Looking back, it seems we have the technology to trace animal movement through electronic identification devices and various computer programs, but the details in implementing that program get too complicated. In addition, producers were being told the government was just trying to get more information to give to the IRS to use against producers. In fact, there was a whole bunch of just plain wrong information being spread, some through ignorance and some to intentionally derail the program. I have been involved in the development of the program from the early days and I can tell you with extreme conviction that the government’s only aim is disease traceability.

There were claims the market would drive disease traceability. We were all told that when Farmer Smith saw Farmer Jones get a nickel a pound more for his calves because they have electronic identification, the next time the Smith calves arrive at the stockyard they will have electronic ID. While you stockyard owners and managers have worked with producers to bring a more uniform and more marketable product to the sale, there are still a significant number of producers who bring calves to market with horns and testicles, costing the producer a nickel to a dime a pound on price. That number is significant enough to show us that disease traceability cannot be driven by receiving a premium if you participate. Some things must be mandatory. Do you think everybody would buy car tags if it were not mandatory?

Anyway, after representatives from the cattle industry approached me a couple of years ago asking that a Disease Traceability Programbe developed and made mandatory in the State of Alabama to protect the industry, you have worked with us to see the education of the producer and the implementation of the program succeed. We began with pilot programs in a few of your stockyards by tagging adult cattle with the old silver metal ear tags. Then more of you began to participate. Finally, when the USDA rolled out their disease traceability program, Alabama already had the train rolling down the track.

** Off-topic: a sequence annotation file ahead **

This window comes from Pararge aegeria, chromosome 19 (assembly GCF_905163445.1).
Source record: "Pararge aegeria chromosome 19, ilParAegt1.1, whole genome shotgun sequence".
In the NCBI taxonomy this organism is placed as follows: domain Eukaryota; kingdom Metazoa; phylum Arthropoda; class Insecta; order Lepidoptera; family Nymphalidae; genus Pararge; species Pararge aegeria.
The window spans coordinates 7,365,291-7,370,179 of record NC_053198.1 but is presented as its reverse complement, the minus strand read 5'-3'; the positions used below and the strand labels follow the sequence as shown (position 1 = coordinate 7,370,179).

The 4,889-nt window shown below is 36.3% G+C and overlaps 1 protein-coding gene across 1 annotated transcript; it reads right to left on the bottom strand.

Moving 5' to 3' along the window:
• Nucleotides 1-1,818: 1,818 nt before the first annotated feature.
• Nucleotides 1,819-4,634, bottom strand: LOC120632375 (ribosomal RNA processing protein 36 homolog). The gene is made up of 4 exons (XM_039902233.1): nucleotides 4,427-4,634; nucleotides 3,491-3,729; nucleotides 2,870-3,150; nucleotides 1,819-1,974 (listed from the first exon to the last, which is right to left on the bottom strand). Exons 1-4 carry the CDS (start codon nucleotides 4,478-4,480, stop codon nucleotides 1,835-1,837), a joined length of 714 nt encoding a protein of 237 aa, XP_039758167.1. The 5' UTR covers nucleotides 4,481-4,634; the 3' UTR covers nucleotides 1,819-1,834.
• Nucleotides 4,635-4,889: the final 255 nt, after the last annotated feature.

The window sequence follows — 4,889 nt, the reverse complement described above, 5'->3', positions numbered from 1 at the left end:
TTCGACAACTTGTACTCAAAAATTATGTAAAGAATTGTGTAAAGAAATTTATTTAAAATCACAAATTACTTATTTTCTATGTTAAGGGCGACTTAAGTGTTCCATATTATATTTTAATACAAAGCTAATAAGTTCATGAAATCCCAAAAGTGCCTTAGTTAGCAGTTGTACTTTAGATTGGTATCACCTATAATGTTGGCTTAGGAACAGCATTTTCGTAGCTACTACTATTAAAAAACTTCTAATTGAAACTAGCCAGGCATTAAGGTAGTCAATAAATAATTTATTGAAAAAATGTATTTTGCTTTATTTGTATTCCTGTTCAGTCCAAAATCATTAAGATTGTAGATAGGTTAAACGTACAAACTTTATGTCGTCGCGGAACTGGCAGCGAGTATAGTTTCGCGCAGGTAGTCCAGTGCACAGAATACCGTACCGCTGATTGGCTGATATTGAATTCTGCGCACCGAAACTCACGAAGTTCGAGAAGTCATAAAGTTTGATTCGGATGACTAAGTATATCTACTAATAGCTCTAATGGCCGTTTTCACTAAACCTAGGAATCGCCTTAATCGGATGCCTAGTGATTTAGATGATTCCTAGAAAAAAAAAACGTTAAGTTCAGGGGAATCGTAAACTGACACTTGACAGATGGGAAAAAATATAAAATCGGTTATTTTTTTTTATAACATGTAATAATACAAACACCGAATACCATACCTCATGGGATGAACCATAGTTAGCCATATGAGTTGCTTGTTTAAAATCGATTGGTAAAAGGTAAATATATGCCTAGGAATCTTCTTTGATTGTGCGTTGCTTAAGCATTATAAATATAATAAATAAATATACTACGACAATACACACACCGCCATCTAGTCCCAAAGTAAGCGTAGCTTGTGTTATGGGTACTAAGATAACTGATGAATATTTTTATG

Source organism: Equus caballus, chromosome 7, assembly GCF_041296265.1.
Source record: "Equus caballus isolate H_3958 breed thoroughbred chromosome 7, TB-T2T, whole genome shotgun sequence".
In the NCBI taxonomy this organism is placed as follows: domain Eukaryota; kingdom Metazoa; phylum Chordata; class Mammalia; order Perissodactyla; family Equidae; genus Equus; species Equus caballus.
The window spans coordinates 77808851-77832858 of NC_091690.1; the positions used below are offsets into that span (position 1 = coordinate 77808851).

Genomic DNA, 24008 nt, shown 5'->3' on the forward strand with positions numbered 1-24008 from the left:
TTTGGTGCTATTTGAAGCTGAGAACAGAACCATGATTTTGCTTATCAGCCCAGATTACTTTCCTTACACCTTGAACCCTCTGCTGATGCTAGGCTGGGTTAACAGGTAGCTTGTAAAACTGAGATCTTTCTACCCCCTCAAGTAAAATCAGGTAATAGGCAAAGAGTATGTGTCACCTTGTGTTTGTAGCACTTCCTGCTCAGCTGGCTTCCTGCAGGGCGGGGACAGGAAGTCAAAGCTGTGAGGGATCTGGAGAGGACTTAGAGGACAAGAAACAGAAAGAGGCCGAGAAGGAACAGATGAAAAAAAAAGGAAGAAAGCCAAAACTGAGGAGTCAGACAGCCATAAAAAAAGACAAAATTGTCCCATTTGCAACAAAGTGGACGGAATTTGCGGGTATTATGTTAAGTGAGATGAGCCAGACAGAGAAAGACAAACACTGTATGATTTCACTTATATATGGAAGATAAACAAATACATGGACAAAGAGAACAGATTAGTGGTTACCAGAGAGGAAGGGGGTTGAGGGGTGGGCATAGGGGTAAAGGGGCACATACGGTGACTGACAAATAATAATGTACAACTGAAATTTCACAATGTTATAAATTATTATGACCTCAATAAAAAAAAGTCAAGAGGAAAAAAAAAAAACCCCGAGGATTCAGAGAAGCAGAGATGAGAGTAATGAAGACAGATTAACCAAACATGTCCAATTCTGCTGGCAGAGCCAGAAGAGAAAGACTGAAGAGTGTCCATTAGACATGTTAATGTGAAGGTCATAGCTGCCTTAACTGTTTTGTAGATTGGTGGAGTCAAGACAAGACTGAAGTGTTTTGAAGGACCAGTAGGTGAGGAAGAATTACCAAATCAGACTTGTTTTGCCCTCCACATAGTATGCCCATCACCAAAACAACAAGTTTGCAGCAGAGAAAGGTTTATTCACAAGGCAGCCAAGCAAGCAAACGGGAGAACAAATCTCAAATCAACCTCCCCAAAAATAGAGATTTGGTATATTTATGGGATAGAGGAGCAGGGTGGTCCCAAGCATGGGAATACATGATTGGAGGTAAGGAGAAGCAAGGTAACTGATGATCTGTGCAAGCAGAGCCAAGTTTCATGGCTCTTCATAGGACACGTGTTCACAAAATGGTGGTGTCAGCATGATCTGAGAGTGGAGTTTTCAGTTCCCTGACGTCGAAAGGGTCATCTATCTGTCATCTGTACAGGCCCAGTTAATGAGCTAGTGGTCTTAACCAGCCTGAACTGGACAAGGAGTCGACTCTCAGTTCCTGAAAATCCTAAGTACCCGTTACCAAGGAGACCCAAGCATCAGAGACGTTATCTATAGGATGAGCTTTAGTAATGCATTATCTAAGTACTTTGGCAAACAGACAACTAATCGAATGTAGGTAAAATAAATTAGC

There are still some wrinkles to be ironed out as the Animal Disease Traceability Program matures, but we are in far better shape to respond to a potentially devastating disease outbreak than we have been for most of the past decade. It seems like I have attended many meetings and made countless phone calls as we have got to where we are today with Animal Disease Traceability. I want you to know I have made it a point at every opportunity to let the USDA and the rest of the country know that the success of the program, at least in Alabama, would be dependent upon the participation and support of the stockyards. I am writing you today that, nationally and regionally, we are noted for pulling together and getting our program off the ground. I just wanted to thank all of you in an open letter for your recognizing the importance of being able to trace animals for the purpose of disease response. If I can ever be of assistance to you on anything, please do not hesitate to call me.


Tony Frazier, DVM, State Veterinarian